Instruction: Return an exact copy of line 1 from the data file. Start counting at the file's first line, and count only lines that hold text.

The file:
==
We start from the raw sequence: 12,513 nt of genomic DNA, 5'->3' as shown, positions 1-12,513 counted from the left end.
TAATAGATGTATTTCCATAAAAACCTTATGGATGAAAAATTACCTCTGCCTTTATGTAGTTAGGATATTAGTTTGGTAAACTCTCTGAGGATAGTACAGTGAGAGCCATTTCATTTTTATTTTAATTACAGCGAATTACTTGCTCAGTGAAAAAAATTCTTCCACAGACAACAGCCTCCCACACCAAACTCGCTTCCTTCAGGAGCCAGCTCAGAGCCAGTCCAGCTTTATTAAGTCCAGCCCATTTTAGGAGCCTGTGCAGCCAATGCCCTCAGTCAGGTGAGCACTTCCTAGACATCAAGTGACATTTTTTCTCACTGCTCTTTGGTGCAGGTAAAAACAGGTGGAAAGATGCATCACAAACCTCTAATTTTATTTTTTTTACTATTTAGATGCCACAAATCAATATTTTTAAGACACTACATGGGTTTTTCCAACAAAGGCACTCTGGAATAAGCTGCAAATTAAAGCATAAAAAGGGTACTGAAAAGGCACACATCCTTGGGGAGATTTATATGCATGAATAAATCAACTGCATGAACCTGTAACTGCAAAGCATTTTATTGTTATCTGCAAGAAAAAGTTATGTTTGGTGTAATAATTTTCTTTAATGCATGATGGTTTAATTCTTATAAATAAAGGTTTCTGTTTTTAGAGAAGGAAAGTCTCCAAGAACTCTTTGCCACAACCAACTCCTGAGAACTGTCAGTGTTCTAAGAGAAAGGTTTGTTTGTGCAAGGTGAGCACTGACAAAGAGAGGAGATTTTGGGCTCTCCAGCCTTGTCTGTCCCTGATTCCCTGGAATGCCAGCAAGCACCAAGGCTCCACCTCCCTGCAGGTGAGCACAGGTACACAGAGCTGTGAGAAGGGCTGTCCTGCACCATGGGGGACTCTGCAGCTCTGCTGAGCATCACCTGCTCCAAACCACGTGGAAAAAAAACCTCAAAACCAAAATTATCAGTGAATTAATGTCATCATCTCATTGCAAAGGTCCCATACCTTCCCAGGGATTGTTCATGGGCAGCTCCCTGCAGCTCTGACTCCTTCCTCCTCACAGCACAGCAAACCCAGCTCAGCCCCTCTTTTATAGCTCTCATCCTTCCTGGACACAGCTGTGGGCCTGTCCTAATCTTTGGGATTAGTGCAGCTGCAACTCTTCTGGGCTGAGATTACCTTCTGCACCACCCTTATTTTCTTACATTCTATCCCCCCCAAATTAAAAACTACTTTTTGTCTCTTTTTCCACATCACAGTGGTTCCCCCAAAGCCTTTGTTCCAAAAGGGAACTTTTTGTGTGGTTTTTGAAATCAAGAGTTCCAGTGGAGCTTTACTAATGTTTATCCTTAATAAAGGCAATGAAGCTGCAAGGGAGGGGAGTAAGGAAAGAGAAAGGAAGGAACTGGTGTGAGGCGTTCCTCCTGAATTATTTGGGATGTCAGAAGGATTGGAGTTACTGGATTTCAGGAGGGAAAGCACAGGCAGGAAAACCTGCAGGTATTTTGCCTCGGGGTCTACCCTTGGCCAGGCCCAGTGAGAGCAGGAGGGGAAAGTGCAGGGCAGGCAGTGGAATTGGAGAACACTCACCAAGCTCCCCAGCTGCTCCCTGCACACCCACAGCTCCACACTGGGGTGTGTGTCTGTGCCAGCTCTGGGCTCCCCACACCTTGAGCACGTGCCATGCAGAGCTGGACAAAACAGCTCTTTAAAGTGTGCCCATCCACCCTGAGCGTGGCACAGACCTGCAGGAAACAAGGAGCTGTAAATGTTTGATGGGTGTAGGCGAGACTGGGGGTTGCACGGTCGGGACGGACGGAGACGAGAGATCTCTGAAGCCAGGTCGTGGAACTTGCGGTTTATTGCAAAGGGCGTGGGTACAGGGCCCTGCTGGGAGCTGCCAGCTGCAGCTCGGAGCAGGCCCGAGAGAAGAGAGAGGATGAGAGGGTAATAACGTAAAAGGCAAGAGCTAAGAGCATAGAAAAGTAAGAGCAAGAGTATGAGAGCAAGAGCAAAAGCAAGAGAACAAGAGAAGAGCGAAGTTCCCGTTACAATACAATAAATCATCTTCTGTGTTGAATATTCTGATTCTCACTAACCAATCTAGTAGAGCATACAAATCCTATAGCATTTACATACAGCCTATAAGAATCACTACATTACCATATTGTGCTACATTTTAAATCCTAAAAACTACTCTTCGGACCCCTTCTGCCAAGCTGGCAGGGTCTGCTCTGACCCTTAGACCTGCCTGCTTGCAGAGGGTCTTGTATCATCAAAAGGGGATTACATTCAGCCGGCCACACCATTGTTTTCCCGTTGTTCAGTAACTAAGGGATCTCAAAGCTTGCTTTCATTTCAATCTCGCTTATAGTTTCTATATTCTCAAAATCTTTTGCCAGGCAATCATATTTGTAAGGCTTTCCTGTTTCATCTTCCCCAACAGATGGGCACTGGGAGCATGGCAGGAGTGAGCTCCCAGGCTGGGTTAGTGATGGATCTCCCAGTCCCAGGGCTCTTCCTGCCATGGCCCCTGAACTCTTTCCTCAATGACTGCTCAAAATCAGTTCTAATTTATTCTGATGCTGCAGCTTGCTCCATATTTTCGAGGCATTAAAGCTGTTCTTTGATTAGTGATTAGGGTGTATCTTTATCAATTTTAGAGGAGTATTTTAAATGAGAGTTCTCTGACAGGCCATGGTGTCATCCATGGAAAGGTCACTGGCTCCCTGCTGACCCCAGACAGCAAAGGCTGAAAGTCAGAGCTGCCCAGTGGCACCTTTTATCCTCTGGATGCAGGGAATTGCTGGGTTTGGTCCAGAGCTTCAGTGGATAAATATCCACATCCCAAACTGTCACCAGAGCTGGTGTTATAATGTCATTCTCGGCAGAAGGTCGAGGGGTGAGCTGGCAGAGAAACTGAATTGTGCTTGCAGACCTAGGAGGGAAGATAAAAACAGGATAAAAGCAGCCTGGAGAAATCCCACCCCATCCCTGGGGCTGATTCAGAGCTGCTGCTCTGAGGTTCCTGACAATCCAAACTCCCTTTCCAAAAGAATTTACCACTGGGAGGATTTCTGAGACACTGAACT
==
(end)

We start from the raw sequence: 12,513 nt of genomic DNA, 5'->3' as shown, positions 1-12,513 counted from the left end.